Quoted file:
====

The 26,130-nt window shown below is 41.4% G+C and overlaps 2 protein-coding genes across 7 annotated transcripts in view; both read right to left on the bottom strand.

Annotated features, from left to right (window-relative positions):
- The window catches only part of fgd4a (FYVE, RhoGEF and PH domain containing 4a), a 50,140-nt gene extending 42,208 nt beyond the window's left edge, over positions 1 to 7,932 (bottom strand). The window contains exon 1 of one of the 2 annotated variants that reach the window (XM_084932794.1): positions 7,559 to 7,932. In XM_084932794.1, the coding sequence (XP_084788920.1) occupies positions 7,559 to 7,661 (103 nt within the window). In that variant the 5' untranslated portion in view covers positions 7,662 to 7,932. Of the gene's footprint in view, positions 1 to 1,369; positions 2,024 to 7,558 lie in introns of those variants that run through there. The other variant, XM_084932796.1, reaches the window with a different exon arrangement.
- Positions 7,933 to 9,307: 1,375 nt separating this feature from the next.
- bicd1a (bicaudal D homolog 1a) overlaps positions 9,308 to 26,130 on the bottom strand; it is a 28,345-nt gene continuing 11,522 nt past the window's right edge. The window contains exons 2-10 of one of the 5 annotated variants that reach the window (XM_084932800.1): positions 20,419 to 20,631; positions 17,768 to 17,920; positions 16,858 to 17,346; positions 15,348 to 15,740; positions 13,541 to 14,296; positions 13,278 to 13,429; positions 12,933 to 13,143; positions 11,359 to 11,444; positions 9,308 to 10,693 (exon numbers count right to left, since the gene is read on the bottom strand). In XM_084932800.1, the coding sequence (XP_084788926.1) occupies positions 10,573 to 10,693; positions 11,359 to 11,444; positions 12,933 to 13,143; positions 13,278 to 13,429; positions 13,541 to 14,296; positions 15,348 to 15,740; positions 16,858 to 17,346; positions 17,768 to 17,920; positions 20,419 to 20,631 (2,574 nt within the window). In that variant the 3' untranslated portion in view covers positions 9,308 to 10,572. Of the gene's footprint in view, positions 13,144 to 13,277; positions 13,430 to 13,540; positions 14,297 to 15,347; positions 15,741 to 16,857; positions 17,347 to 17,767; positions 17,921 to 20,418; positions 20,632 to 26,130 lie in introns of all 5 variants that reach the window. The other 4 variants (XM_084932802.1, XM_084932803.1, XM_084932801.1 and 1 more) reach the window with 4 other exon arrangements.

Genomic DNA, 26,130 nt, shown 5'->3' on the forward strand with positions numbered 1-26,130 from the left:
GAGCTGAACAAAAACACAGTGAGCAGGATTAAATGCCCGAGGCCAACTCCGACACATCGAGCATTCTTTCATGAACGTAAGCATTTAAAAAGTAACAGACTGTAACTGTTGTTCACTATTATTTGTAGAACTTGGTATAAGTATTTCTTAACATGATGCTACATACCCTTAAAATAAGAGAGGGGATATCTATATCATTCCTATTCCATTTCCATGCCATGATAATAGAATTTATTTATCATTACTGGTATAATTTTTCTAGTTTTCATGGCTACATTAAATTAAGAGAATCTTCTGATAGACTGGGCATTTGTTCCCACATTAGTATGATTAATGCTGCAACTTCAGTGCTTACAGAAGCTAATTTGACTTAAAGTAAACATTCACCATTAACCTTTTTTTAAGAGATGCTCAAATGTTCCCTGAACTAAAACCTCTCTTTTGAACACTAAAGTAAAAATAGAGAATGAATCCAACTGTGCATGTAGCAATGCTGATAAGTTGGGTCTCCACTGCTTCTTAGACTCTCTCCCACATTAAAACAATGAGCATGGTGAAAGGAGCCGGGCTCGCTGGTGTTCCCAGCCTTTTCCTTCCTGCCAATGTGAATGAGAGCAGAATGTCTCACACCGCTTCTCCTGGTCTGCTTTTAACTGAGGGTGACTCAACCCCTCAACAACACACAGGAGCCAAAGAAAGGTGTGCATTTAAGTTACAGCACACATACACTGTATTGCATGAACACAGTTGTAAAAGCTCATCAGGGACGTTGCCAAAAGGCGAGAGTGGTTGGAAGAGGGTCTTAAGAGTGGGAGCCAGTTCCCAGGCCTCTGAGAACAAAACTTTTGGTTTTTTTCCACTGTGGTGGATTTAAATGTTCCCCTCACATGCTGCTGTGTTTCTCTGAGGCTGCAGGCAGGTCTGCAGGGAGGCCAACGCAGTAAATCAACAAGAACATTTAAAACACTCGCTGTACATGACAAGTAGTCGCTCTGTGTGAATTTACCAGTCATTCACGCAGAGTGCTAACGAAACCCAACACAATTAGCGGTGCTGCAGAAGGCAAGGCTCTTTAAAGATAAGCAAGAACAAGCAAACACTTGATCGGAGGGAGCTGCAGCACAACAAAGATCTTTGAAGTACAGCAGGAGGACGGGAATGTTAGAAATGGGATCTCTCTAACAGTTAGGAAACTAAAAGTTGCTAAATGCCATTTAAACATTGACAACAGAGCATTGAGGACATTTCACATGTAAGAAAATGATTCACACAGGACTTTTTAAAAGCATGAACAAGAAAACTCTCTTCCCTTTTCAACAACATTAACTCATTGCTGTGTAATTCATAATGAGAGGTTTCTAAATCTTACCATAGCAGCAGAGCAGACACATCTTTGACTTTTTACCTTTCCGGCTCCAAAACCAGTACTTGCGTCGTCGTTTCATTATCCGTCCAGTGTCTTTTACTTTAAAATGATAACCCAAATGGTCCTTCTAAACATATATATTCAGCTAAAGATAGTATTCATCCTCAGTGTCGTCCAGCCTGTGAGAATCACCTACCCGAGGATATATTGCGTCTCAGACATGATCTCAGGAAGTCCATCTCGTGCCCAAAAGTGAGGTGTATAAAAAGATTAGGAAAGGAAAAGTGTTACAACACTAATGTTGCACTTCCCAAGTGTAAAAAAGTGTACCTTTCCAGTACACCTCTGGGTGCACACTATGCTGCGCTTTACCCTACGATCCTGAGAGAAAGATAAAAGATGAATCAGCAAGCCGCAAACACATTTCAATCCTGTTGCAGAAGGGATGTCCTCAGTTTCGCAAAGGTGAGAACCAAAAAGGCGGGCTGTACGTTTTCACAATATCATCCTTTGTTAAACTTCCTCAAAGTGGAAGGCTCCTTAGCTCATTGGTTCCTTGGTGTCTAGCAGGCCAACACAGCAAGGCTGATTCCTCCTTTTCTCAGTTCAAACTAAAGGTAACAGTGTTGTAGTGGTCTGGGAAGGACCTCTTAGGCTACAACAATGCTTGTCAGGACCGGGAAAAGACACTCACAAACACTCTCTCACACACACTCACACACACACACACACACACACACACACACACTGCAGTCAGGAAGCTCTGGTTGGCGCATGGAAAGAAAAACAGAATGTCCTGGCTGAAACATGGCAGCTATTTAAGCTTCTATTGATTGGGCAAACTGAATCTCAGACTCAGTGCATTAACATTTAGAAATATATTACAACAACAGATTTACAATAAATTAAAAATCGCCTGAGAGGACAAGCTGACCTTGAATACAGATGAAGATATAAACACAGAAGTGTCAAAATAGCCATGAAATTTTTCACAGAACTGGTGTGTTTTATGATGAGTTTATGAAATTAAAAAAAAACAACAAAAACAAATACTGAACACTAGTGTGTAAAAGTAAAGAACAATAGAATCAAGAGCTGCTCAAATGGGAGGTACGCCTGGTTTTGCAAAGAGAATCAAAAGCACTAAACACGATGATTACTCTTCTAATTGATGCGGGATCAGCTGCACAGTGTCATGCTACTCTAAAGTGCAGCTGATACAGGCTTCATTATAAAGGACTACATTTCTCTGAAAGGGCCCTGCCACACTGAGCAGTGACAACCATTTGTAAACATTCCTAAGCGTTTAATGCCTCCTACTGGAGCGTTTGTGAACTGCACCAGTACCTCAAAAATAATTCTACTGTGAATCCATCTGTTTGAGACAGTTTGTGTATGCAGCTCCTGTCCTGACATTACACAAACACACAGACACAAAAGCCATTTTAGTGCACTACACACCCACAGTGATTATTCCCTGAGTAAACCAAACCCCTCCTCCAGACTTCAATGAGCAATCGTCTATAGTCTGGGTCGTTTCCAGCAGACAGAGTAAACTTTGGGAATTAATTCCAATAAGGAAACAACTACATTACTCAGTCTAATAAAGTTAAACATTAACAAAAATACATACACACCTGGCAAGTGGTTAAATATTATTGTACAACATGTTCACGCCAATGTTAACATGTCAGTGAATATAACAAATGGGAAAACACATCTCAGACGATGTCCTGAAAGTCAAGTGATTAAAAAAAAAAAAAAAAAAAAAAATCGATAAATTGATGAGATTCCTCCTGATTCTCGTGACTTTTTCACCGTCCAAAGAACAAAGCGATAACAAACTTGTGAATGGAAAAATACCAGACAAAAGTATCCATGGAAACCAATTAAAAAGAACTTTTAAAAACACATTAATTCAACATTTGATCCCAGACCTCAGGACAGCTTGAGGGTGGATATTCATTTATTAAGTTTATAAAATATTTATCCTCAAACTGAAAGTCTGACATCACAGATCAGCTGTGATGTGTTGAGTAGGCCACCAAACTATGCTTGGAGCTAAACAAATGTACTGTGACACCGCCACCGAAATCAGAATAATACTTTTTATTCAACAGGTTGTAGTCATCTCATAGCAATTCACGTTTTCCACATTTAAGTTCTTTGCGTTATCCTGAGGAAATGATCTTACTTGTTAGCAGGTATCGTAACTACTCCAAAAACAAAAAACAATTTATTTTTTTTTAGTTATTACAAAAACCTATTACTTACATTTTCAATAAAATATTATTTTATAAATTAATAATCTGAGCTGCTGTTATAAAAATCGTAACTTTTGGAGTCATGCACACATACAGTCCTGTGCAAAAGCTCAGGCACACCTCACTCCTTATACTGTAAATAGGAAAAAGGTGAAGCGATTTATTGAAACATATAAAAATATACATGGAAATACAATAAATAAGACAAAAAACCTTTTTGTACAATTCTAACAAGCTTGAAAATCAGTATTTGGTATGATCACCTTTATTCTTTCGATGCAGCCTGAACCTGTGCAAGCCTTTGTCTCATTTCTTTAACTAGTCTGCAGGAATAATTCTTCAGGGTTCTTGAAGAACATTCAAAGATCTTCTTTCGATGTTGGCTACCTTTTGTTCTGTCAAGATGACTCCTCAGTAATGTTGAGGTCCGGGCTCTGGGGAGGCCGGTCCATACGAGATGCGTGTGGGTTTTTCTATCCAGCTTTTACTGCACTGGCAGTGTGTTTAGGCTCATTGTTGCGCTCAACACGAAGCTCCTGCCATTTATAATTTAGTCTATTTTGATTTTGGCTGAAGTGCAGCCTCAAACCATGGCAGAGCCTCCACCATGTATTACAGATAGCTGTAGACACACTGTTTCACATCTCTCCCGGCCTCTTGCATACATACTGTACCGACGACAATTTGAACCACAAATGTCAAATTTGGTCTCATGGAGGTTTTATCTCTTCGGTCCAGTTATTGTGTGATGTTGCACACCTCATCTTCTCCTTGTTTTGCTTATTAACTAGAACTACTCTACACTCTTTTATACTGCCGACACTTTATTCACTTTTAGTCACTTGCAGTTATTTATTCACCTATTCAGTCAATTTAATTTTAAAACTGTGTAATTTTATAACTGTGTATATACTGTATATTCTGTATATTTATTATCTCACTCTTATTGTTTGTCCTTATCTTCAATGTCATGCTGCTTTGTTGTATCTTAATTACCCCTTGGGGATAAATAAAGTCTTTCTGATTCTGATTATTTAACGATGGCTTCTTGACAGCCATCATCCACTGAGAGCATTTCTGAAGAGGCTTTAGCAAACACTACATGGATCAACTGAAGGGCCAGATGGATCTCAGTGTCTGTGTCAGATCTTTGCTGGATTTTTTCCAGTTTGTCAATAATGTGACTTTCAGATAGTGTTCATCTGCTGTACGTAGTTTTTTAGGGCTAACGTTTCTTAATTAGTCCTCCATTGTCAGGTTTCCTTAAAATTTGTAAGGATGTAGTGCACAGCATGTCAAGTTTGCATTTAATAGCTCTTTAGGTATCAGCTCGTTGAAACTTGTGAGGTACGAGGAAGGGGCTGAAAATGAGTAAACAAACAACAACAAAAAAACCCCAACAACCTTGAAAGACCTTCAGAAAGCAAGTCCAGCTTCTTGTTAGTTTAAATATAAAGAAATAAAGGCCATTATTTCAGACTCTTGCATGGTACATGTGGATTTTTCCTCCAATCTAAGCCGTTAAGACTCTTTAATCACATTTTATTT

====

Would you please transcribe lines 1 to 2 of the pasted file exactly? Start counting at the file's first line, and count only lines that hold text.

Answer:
The 26,130-nt window shown below is 41.4% G+C and overlaps 2 protein-coding genes across 7 annotated transcripts in view; both read right to left on the bottom strand.

Annotated features, from left to right (window-relative positions):